Good introductory books
Joseph T. Devlin
jdevlin at pollux.usc.edu
Thu Mar 12 19:06:56 EST 1992
Along the same line of good introductions to neurosciences there are
a few texts I might recommend:
- Kandel, Schwartz, and Jessel's (1991) Principles of Neuroscience is an
excellent state-of-the-art (so to speak) book. We use it as a text in
our graduate neurobiology course.
- Kuffler's From Neuron to Brain: a cellular approach to the function of
the nervous system is also quite good. It is on a lower level that the
Kandel book, however. We use it in our undergrad intro to neurobiology.
- Bertil Hille's (1984) Ionic channels of excitable membranes is a
fantastic book for anyone interested in the biophyics of neurons. It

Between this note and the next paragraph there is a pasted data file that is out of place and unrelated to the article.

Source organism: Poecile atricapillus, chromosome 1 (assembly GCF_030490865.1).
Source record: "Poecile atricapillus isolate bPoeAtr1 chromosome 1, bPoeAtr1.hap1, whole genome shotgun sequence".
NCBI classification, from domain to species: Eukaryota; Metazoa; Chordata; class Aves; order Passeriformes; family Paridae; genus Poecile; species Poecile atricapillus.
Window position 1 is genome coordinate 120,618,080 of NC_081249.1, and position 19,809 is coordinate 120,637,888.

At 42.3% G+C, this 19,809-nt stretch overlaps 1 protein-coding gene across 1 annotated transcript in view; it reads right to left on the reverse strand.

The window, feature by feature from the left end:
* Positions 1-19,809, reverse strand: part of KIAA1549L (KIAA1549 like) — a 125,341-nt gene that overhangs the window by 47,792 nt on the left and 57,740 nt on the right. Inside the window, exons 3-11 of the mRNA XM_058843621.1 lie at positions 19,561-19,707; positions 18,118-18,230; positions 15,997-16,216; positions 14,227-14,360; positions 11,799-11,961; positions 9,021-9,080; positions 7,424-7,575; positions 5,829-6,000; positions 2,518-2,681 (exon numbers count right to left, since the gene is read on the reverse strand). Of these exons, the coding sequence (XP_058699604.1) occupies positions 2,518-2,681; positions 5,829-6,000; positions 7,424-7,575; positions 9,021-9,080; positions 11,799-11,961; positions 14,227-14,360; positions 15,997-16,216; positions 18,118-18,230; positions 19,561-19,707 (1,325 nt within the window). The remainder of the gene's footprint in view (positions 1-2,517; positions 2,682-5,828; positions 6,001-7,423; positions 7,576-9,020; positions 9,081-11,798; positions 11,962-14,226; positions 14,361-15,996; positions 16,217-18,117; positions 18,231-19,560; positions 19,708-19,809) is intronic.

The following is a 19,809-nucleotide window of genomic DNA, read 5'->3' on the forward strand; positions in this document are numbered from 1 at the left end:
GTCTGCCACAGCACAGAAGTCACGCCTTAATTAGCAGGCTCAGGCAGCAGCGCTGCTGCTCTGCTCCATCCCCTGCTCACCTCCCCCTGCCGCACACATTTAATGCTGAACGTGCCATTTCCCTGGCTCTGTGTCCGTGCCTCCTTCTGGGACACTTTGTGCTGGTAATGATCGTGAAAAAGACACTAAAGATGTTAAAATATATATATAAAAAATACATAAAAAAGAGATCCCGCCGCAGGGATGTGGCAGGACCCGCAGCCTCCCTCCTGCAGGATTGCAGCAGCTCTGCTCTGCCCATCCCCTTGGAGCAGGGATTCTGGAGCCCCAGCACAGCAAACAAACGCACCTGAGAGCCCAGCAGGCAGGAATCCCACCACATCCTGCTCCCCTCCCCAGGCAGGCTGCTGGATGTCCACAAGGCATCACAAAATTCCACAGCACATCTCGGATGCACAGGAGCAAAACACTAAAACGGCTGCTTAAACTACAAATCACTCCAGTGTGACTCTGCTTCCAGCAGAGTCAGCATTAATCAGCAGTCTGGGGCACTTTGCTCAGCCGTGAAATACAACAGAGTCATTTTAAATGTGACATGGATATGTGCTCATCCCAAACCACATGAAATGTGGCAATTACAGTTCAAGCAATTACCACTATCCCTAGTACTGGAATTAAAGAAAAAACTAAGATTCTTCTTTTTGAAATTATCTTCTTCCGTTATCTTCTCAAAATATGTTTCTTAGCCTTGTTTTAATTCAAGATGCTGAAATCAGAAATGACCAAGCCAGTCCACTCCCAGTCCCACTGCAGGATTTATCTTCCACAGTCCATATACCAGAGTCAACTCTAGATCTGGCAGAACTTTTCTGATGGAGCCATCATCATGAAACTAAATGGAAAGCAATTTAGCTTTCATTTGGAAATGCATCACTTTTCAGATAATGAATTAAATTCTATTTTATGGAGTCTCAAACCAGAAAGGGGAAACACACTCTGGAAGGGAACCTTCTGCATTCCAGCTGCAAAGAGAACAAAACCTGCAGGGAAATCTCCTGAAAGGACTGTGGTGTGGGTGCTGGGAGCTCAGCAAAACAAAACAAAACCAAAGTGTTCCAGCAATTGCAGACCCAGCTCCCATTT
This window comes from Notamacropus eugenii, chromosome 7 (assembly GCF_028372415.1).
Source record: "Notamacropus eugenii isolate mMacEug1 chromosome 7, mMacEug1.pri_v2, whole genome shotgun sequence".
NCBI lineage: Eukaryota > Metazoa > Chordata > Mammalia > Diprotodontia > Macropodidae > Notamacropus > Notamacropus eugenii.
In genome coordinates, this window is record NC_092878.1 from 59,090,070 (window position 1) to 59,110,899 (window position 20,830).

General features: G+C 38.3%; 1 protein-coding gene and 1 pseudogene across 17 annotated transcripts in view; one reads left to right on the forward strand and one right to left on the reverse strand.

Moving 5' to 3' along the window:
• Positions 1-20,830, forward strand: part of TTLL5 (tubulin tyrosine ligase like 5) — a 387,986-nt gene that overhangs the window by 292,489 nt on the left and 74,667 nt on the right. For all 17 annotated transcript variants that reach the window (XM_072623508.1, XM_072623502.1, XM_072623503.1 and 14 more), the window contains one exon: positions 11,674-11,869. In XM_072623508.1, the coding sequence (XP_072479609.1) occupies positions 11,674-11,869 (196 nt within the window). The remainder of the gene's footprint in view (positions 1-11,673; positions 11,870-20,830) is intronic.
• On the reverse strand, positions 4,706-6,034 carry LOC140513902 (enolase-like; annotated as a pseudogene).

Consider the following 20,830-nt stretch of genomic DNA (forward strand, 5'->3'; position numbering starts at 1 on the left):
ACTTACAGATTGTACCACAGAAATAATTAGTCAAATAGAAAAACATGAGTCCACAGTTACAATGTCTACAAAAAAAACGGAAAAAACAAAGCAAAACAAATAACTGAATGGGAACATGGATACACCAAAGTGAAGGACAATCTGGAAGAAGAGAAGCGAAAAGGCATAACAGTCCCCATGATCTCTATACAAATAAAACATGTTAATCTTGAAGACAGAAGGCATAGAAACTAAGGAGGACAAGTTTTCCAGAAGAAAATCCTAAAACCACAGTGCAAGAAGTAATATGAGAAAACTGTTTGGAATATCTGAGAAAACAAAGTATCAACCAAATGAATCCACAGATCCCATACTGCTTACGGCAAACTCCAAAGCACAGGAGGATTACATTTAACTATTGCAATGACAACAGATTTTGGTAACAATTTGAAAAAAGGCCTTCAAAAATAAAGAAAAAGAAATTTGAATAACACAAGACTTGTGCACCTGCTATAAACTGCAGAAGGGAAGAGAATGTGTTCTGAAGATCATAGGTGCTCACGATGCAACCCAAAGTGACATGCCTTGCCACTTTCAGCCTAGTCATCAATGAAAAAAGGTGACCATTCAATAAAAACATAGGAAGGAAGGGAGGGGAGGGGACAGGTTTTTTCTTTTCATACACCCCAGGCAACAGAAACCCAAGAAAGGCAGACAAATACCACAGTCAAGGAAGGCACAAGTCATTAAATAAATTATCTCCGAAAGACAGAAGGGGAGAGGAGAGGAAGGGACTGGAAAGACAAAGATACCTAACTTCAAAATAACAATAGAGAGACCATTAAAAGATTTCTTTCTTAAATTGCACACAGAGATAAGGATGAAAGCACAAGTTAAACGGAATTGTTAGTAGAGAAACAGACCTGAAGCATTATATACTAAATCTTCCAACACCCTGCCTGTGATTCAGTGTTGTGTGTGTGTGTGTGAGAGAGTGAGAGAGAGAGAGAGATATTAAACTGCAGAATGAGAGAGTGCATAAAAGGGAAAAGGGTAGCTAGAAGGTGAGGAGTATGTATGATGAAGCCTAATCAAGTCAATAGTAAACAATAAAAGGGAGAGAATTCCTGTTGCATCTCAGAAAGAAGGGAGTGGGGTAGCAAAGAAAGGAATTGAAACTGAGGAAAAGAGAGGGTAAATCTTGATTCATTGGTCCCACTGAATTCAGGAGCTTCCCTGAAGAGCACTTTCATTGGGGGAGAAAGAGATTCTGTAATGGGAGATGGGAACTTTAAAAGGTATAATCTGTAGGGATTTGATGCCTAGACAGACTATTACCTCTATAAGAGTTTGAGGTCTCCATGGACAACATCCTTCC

begins with a VERY clear exposition of the classic Hodgkin-Huxley work
with the giant squid axon and then discusses ionic channels in some
detail. It is extremely well written.
- Michael Arbib's (1989) The Metaphorical Brain is an interesting
look at the brain from the view of a computer scientist. It is by
no means simple connectionism, however. Instead it is a sort of
high level look at information processing in the brain and how that
relates to understanding our intelligence and how it might lead us
to creating more intelligent machines.
Just thought I'd suggest these...
email: jdevlin at pollux.usc.edu
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